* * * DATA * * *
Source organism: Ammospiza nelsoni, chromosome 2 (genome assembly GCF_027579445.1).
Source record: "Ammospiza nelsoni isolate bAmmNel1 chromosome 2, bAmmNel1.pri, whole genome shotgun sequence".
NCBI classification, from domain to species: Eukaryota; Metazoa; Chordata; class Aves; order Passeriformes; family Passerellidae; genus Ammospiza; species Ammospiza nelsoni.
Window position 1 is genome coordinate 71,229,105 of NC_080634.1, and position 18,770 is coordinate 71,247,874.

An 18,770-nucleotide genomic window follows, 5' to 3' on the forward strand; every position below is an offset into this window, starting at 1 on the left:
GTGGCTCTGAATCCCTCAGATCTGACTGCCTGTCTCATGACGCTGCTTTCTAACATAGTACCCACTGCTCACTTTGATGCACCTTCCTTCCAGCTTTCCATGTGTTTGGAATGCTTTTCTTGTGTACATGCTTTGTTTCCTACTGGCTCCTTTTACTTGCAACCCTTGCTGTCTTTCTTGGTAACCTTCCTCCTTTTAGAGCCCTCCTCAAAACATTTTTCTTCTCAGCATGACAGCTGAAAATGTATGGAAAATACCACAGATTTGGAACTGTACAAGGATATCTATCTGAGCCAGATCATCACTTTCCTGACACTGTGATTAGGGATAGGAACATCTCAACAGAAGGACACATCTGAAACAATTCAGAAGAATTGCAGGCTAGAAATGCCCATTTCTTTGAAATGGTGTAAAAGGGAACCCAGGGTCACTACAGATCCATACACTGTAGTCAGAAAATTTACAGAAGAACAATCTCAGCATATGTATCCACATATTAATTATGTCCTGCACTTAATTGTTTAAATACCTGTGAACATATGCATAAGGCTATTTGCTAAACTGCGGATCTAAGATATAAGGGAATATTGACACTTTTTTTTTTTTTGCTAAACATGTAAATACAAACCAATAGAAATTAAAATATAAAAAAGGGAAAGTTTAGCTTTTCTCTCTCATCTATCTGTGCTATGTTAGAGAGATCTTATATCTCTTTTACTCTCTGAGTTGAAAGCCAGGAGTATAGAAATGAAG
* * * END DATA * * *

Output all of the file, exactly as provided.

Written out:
Source organism: Ammospiza nelsoni, chromosome 2 (genome assembly GCF_027579445.1).
Source record: "Ammospiza nelsoni isolate bAmmNel1 chromosome 2, bAmmNel1.pri, whole genome shotgun sequence".
NCBI classification, from domain to species: Eukaryota; Metazoa; Chordata; class Aves; order Passeriformes; family Passerellidae; genus Ammospiza; species Ammospiza nelsoni.
Window position 1 is genome coordinate 71,229,105 of NC_080634.1, and position 18,770 is coordinate 71,247,874.

An 18,770-nucleotide genomic window follows, 5' to 3' on the forward strand; every position below is an offset into this window, starting at 1 on the left:
GTGGCTCTGAATCCCTCAGATCTGACTGCCTGTCTCATGACGCTGCTTTCTAACATAGTACCCACTGCTCACTTTGATGCACCTTCCTTCCAGCTTTCCATGTGTTTGGAATGCTTTTCTTGTGTACATGCTTTGTTTCCTACTGGCTCCTTTTACTTGCAACCCTTGCTGTCTTTCTTGGTAACCTTCCTCCTTTTAGAGCCCTCCTCAAAACATTTTTCTTCTCAGCATGACAGCTGAAAATGTATGGAAAATACCACAGATTTGGAACTGTACAAGGATATCTATCTGAGCCAGATCATCACTTTCCTGACACTGTGATTAGGGATAGGAACATCTCAACAGAAGGACACATCTGAAACAATTCAGAAGAATTGCAGGCTAGAAATGCCCATTTCTTTGAAATGGTGTAAAAGGGAACCCAGGGTCACTACAGATCCATACACTGTAGTCAGAAAATTTACAGAAGAACAATCTCAGCATATGTATCCACATATTAATTATGTCCTGCACTTAATTGTTTAAATACCTGTGAACATATGCATAAGGCTATTTGCTAAACTGCGGATCTAAGATATAAGGGAATATTGACACTTTTTTTTTTTTTGCTAAACATGTAAATACAAACCAATAGAAATTAAAATATAAAAAAGGGAAAGTTTAGCTTTTCTCTCTCATCTATCTGTGCTATGTTAGAGAGATCTTATATCTCTTTTACTCTCTGAGTTGAAAGCCAGGAGTATAGAAATGAAG